Let’s Mind Our Manners when the B.A.S.S. Classic Comes to Town
|By Frank Sargeant High-dollar bass tournaments like the Bassmaster Classic, scheduled for Lake Guntersville March 6-8, are a great potential learning experience for local anglers as they get the opportunity to follow the top pro’s around on the lake and see how and where they fish and what tackle and boat they use.|
And most of the pro’s actually enjoy the gallery of rooting fans—after all, the more popular they are, the more sponsor money they make.But a large gallery can also affect the outcome of the event. Big names like Kevin Van Dam (who won’t be at this Classic because he moved to the MLF circuit) sometimes have 20 or more boats roaring after them down the lake and gliding up behind them as they drop the trolling motor to fish. While lots of fans are a plus at a football or basketball game, on the water at a bass tournament, not so much. Bass don’t take kindly to the sound of outboard motors, or even of a dozen whirring trolling motors in their neighborhood. Some anglers believe they’re even put off by the “ping” of fish finders.
So while the well-meaning fans are cheering for their favorite, they may actually be reducing his chances of success. This is particularly true when an angler gets on an extended stretch of “hot” shoreline, where bass may be scattered over a hundred yards or so of terrain that the angler may want to work multiple times. As the gallery slides in behind him as he works down the structure, they turn off the bite that might have been active on repeat passes.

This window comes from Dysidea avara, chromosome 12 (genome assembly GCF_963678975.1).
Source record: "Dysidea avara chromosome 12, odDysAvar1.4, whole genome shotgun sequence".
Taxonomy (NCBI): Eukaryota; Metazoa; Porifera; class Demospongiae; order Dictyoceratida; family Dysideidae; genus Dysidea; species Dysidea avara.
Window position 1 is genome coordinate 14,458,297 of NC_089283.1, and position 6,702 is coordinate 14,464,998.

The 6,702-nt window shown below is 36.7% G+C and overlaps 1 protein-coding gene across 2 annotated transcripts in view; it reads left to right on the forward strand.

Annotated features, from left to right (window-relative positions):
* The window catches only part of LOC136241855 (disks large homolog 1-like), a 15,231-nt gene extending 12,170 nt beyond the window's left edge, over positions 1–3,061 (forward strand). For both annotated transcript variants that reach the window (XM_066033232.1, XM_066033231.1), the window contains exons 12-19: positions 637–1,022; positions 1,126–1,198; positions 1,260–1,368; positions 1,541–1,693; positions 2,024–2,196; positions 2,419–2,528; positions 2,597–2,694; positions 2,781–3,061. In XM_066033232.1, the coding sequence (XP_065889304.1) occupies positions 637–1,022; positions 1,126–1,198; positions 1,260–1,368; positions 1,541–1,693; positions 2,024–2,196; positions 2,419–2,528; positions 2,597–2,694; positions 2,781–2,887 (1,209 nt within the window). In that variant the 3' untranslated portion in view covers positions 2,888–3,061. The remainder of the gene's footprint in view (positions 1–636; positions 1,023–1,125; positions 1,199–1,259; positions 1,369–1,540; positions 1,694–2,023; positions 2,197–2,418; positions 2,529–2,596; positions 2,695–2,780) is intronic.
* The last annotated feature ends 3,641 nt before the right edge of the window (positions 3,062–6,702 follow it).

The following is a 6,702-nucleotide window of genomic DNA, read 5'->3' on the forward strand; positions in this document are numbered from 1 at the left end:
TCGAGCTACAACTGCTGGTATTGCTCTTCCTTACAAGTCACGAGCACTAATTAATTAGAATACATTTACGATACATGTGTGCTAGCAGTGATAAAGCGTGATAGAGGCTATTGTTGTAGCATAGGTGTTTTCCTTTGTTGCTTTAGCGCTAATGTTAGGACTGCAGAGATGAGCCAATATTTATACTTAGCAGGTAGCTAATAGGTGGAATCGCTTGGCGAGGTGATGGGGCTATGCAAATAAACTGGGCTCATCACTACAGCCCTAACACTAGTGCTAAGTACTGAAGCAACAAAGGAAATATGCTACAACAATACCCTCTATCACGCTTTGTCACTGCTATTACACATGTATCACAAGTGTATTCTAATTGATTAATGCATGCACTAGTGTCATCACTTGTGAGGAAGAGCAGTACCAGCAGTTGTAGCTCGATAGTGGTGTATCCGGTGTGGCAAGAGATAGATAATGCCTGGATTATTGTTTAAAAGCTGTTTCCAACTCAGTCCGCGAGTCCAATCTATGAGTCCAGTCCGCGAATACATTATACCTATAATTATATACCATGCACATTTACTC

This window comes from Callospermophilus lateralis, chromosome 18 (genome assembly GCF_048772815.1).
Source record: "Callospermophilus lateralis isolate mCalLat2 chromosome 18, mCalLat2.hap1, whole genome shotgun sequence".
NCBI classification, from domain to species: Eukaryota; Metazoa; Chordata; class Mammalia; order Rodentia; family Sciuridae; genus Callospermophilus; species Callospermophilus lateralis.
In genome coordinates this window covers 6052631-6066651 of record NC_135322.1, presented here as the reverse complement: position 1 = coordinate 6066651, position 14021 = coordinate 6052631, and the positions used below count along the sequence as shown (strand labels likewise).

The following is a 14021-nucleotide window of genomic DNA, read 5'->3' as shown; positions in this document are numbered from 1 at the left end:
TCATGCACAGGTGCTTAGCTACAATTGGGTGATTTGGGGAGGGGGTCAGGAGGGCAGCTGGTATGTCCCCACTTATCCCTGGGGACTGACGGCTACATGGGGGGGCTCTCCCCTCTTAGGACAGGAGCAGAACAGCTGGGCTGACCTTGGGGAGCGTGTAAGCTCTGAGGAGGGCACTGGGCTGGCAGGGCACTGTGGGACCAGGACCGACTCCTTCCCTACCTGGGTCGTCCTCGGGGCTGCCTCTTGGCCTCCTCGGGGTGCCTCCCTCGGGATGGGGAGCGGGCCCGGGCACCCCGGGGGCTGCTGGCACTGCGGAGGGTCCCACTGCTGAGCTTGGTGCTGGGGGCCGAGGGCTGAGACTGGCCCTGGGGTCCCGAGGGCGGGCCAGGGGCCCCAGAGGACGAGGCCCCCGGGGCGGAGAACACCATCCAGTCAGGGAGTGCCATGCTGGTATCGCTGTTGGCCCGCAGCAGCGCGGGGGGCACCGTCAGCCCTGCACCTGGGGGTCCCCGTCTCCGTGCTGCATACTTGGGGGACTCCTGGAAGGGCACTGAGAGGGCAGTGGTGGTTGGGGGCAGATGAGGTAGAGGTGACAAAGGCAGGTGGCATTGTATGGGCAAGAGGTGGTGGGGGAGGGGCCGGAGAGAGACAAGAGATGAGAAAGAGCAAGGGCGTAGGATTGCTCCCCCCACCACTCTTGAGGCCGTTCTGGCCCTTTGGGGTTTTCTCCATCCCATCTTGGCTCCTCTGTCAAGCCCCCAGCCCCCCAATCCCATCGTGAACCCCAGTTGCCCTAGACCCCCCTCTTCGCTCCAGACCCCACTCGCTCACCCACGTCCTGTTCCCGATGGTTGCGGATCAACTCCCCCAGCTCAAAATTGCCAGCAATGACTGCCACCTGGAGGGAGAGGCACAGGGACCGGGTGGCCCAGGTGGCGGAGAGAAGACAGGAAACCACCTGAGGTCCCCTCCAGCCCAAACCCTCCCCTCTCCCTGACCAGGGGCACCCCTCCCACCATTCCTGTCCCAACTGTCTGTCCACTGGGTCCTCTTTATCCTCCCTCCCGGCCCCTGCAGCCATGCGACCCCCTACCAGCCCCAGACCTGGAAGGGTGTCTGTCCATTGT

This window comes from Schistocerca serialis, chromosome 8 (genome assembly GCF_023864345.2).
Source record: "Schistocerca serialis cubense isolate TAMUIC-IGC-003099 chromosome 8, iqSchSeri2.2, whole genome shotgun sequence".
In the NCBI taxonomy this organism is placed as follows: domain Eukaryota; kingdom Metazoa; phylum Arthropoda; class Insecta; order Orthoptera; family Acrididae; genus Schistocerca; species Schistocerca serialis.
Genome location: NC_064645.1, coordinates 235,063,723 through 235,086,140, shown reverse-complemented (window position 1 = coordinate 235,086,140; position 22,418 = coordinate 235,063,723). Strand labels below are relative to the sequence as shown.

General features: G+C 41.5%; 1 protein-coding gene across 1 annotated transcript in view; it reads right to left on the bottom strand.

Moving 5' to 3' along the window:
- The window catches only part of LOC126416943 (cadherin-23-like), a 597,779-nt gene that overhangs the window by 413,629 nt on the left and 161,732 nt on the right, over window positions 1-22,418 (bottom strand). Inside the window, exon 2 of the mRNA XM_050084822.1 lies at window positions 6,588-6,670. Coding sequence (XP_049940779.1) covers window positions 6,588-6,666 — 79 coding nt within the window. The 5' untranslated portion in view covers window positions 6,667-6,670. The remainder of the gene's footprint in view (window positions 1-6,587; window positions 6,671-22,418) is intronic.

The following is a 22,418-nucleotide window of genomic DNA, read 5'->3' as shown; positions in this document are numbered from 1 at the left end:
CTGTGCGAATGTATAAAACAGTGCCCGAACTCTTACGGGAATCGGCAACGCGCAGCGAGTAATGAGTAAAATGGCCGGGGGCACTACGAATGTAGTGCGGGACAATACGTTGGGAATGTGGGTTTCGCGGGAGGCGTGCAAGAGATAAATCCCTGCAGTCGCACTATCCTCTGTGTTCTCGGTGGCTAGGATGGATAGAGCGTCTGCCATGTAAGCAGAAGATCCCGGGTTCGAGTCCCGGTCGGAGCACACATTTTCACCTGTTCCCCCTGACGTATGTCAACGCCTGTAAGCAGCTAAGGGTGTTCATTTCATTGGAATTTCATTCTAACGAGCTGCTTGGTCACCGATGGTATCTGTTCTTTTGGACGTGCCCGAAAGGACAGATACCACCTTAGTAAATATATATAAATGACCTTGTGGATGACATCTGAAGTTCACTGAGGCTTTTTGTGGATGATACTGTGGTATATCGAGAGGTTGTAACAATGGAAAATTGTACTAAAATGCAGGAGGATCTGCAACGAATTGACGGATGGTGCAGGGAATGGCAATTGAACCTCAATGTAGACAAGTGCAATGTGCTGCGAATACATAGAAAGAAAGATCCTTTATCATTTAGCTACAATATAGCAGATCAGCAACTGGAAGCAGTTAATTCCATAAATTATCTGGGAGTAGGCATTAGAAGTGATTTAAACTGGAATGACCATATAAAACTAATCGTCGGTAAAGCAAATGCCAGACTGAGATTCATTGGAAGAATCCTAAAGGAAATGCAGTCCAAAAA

The best way to follow the anglers is from a distance, and carry binoculars so that you can see the lures they’re using and how they’re fishing them. This gives everybody a bit of breathing room, and hopefully won’t affect the outcome of the event. There are also some anglers who can’t wait until the tournament is over to try the new holes that the smart pro’s reveal to them. As soon as the pro angler pulls off, they pull on and start casting.
This makes things a lot more difficult in that spot on the next day when the angler returns to the spot again during the three day event. To be sure, the lake is a public asset and all of us have a completely equal right to fish anywhere in it at any time. Paying a tournament entry fee does not give any special rights. On the other hand, when you consider that the pro anglers are fishing an event where one successful cast could change the course of their lives, it seems only common courtesy to maybe save their spots to the GPS for future use but leave them alone for those few days of the competition.
In any case, for those who want to follow their heroes, the daily launches are at Civitan Park just off S.R. 69 on the Brown’s Creek arm of the lake at 7 a.m. B.A.S.S. welcomes spectators with free coffee, and a number of top boat manufacturers are on-site offering test drives of their latest bass boats. (You can’t launch at Civitan during the event, though—choose one of the other ramps around the lake.)
For those who can’t get out on the lake, the weigh-ins are at BJCC in Birmingham, with arena doors opening at 3:15 p.m. daily for the weigh-ins. The Classic Outdoors Expo, also at BJCC, opens at noon on Friday, 10 a.m. on Saturday and Sunday.
See more here: https://m.bassmaster.com/news/attend-2020-academy-sports-outdoors-bassmaster-classic-presented-huk